Final words: if you prefer to cohabitate rather than enter into a legal marriage each of the options above is available to you to offer protection.

    You and your partner can have:

    Advanced health care directives (AHCD) to allow each other to make your medical decisions and to provide end of life instructions.

    Durable Powers of Attorney will allow you to make financial decisions.

    Beneficiary designations will bypass the operation of law and is not subject to the will of the decedent.

    Simple will (for small estates) that include guardianship arrangements for ALL children under the age of 18.

    Trust for real property to allow it to pass without the hassle of probate.

    Letters of instruction tell your designee what you want re: your funeral and distribution of your sentimental items.

    EACH and every one of these decisions should be made and written by every person over the age of 18.

    Transitions are challenging and doing these things when you are grieving is even harder.

    Take the time, do it now.

    Again my sister, love to you and your family.

  2. Bonnita Spikes 18 May, 2016 at 13:31 Reply

    My condolences to you and your family. My husband Michael was killed over 20 yrs. Ago. Sorely missed. I applaud your courageous spirit. My youngest14 at the time tried suicide stating I hurt to bad to live! I knew what he meant. However he is o.k. now.
    I applaude you and your sharing all of this vital information.
    God Bless & Comfort you and yours! Prayers to you and yours.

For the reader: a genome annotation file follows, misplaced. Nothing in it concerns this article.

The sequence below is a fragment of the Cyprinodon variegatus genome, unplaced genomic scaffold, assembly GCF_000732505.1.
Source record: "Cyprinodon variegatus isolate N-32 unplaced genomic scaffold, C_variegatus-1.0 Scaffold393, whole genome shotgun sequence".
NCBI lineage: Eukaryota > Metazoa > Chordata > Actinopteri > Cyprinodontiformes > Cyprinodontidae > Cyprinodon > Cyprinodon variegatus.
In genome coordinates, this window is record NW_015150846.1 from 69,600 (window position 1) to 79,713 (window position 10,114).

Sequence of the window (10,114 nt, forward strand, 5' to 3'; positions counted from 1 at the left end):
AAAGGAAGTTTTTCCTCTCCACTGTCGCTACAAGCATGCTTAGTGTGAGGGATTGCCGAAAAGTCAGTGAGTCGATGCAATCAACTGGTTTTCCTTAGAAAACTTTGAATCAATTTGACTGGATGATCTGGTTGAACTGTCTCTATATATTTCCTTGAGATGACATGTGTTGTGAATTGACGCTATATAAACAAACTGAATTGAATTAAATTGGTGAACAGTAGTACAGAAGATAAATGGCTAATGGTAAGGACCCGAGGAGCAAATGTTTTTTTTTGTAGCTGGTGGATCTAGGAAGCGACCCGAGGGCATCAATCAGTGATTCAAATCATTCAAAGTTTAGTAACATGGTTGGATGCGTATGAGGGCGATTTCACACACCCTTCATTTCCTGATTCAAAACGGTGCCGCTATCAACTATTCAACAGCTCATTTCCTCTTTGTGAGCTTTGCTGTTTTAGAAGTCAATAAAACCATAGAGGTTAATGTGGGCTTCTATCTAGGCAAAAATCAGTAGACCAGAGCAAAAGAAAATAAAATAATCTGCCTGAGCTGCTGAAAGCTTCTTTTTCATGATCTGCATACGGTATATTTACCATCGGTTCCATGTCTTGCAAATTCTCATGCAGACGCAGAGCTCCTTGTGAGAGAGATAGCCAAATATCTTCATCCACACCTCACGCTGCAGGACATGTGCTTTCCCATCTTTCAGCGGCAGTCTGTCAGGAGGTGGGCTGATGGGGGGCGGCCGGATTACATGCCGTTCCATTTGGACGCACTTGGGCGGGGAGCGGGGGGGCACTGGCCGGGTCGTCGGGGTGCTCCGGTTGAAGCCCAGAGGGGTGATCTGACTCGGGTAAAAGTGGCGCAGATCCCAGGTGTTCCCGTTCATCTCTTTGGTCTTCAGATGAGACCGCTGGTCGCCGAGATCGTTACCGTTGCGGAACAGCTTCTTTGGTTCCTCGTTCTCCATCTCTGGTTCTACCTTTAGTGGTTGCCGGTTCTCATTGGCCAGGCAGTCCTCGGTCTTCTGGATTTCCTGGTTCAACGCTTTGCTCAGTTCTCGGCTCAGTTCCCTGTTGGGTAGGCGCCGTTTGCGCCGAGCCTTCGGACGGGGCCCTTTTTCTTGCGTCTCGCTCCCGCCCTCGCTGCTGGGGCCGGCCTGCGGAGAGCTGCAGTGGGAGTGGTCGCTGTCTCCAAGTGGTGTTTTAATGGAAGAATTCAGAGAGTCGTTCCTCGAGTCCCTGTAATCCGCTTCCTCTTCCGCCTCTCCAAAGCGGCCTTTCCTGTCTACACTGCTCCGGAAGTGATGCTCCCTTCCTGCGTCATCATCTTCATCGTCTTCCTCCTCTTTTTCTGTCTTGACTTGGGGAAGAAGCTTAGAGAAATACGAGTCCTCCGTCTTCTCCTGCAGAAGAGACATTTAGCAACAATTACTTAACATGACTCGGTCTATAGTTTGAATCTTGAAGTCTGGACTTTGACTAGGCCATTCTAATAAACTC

3. Leola 18 May, 2016 at 17:08 Reply

    There are so many valuable lessons here that can be applied to managing any unexpected situation we may encounter in life (good and bad). I don’t have a husband, but I do have situations that your example of strength and wisdom can be applied to. Having a solid plan and foundation for the “just in case” is so crucial. Being aware and honest in regards to your needs and obligations is absolutely critical. Excellent advice! Thank you for taking the time to share what you’ve learned during all of this. It gives me directions and courage.Many blessings to you and your boys.

  4. Jacquie hodge 17 February, 2017 at 14:01 Reply

    I was very impressed and enlightened by your unselfish act of educating your Sisters! Sometimes we tend to put such things off until all of a sudden we face the inevidentiable. However, SISTAS we also have those, who are married in name only with unfinished business that catches up to us. Although, our spouses have moved on. Without, living wills or Advance directives, theses things too need addressed in advance. However, unorthodox this might sound, it can happen!